Friday, January 25, 2013

Mounting Work

What to Do with Older Work
     Sometimes a piece of mine just doesn't speak to me any more. Instead of burning them as the artists of old did, I choose to rework them.
     I have gone back into a piece and painted over it, or I'll paint gesso over parts of it and add collage items, incorporating parts I like or I simply cut out the areas I like and mount or frame them.
     For this post, I will mount a section of a work onto a birch board panel. I like the panels because the wooden surface can really be pressed onto for glueing the new work. I have used individual stretcher artist bars and pre-stretched canvas before but these work best for this particular process.
find them here
 To determine what areas of the older work to cut out for the newly mounted work, I use a pre-sized window. I cut these out of old cardboard from cereal boxes, insides of picture frames, etc. This is economical and saves more garbage from going into the landfill.
     Here is a 9x9" cardboard square with a 6x6" opening. This works for me in 2 ways. If I wanted to wrap around a canvas or stretcher bar set up, I would use the 9x9" area to cut out. You need the extra fabric for wrapping.

     If I want to mount a piece on 6x6 wooden panel, I use the inside of the window. I move the window around the piece to choose the best design areas to cut out for these for smaller works.  I draw my lines using the inside as a guide to use to cut out the new piece.
     You can also use a cut out a solid piece of paper, no window, to outline where you would cut out but I like the window to see exactly where the design is I like. I'm sure there are pre-made products 'out' there too.
    After cutting my selection out. I prepare my panel by painting the sides and back of the it. Most of the time I use flat black gesso for this step.
After the panel is dry, you're ready to mount!
I use Bindex by Peblo for mounting. It sticks faster/tacter than gel medium. 
I use a foam brush to spread onto panel and than flip my piece over onto it.

Press firmly from center out to remove bubbles and wrinkles. Wipe off any excess medium off from the sides with a damp cloth. Paper towels will leave lint.
I flip onto plastic and weight it down to dry. Why plastic? Nothing sticks and the piece will peel off nicely.
I like to finish the edges of the front sides with paint, usually metallic. This creates a 'frame' and seals the fabric edge. Lastly, I paint a clear glaze, slightly diluted, on the top to seal and protect the fabric. This has an added benefit of deepening the colors, which I love!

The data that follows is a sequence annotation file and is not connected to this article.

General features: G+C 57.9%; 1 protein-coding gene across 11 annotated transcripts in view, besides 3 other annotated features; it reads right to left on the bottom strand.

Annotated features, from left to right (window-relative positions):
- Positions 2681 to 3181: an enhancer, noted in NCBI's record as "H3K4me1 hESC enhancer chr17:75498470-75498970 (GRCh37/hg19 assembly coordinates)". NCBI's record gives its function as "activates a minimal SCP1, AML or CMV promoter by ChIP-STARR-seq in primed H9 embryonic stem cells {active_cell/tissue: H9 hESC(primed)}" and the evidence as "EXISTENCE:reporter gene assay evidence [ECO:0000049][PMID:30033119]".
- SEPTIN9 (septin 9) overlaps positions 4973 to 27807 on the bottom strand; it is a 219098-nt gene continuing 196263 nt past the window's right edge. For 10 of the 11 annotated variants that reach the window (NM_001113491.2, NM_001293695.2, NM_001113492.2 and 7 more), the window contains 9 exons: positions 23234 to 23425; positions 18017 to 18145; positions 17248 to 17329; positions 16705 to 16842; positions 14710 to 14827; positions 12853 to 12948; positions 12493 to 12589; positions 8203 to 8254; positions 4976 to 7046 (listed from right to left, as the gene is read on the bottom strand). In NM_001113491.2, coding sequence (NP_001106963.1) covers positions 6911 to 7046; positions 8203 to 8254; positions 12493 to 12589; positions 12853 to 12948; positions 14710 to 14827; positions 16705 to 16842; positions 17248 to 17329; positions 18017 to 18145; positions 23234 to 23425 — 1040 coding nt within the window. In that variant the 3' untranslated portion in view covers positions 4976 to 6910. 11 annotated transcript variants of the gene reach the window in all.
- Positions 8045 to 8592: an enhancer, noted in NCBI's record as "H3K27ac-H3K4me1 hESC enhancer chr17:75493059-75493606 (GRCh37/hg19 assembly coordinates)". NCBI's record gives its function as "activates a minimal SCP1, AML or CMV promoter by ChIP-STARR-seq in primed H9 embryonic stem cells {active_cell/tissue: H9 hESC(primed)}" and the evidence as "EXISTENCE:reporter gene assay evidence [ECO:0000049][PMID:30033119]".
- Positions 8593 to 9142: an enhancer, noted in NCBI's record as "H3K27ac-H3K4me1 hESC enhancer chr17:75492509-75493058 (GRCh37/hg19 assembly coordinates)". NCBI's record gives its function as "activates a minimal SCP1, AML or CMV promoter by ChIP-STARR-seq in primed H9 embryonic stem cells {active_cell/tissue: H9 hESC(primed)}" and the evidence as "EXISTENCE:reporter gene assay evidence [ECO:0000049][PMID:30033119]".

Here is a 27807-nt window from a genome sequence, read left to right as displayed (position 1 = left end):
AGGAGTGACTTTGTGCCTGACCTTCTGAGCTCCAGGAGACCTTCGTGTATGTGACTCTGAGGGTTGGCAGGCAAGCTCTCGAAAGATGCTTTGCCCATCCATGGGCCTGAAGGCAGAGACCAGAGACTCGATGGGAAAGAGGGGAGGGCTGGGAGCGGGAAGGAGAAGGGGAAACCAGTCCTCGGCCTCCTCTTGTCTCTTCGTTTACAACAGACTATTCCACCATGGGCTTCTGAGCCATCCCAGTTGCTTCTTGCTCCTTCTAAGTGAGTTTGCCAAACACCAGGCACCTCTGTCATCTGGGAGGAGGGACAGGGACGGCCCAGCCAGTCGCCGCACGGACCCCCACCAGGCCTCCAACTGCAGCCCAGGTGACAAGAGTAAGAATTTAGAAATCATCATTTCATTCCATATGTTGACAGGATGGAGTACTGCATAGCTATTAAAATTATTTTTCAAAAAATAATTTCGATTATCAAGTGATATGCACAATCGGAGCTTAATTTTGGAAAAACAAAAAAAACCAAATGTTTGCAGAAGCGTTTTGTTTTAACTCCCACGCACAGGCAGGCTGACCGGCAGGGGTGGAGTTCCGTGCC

Finished and ready to add a hanging wire!


Judy Ferguson said...

Thank you for posting this Wen. I have used the Bindex as you recommended and find it very effective. I used it on a wood panel that had been painted with gesso and did a mixed media piece. Worked great.

lisette said...

Thank you so much for this very timely post - am going to go and look at some of my old pieces with a very fierce eye!

Kathleen said...

Thank you! Mounting techniques are crucial to fiber work.

Carole said...

Thank you Wen for making this so much easier and for sharing.

marsha said...

I just bought your DVD the other day. Can't wait to look at.

Wen Redmond said...

agreed I am fast losing my firmness about fiber art being free and unbound.
that said I saw a wonderful piece of wrinkled hand made paper framed in a shadow box, wrinkles preserved!

Wen Redmond said...

Thank you Thank you for purchasing my DVD!
I do hope you enjoy it as much I as do!!

Mary Helen-Art Saves Lives said...

Thank you for the lesson...editing is a vital part of learning the road of the artist. Peace, Mary Helen Fernandez Stewart

Anni Hunt said...

Wen, I can't seem to find the Pebeo Bindex here in Vancouver, Canada. Where do you purchase it? I may be able to order it online. Or is it just another form of Acrylic Medium?

HollyM said...

Thanks! I really like this idea. I'll have to look on line for the supplies as well.

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